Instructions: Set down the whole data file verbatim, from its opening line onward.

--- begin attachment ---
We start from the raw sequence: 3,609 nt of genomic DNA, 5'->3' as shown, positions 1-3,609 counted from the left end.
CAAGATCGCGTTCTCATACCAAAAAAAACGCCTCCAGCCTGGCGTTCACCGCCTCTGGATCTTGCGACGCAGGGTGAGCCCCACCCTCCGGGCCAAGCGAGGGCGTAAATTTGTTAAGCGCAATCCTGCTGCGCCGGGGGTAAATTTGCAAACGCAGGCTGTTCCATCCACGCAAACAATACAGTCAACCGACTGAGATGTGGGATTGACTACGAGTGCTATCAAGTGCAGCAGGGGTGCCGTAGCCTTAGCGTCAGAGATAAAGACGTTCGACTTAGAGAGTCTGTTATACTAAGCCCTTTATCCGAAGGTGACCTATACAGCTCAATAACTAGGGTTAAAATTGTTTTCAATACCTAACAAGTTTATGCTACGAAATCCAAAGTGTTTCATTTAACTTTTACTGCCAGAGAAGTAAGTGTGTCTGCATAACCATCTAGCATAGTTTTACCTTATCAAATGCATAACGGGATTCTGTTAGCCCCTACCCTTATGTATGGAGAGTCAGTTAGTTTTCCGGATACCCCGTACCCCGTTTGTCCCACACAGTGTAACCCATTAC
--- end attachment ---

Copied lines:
We start from the raw sequence: 3,609 nt of genomic DNA, 5'->3' as shown, positions 1-3,609 counted from the left end.
CAAGATCGCGTTCTCATACCAAAAAAAACGCCTCCAGCCTGGCGTTCACCGCCTCTGGATCTTGCGACGCAGGGTGAGCCCCACCCTCCGGGCCAAGCGAGGGCGTAAATTTGTTAAGCGCAATCCTGCTGCGCCGGGGGTAAATTTGCAAACGCAGGCTGTTCCATCCACGCAAACAATACAGTCAACCGACTGAGATGTGGGATTGACTACGAGTGCTATCAAGTGCAGCAGGGGTGCCGTAGCCTTAGCGTCAGAGATAAAGACGTTCGACTTAGAGAGTCTGTTATACTAAGCCCTTTATCCGAAGGTGACCTATACAGCTCAATAACTAGGGTTAAAATTGTTTTCAATACCTAACAAGTTTATGCTACGAAATCCAAAGTGTTTCATTTAACTTTTACTGCCAGAGAAGTAAGTGTGTCTGCATAACCATCTAGCATAGTTTTACCTTATCAAATGCATAACGGGATTCTGTTAGCCCCTACCCTTATGTATGGAGAGTCAGTTAGTTTTCCGGATACCCCGTACCCCGTTTGTCCCACACAGTGTAACCCATTAC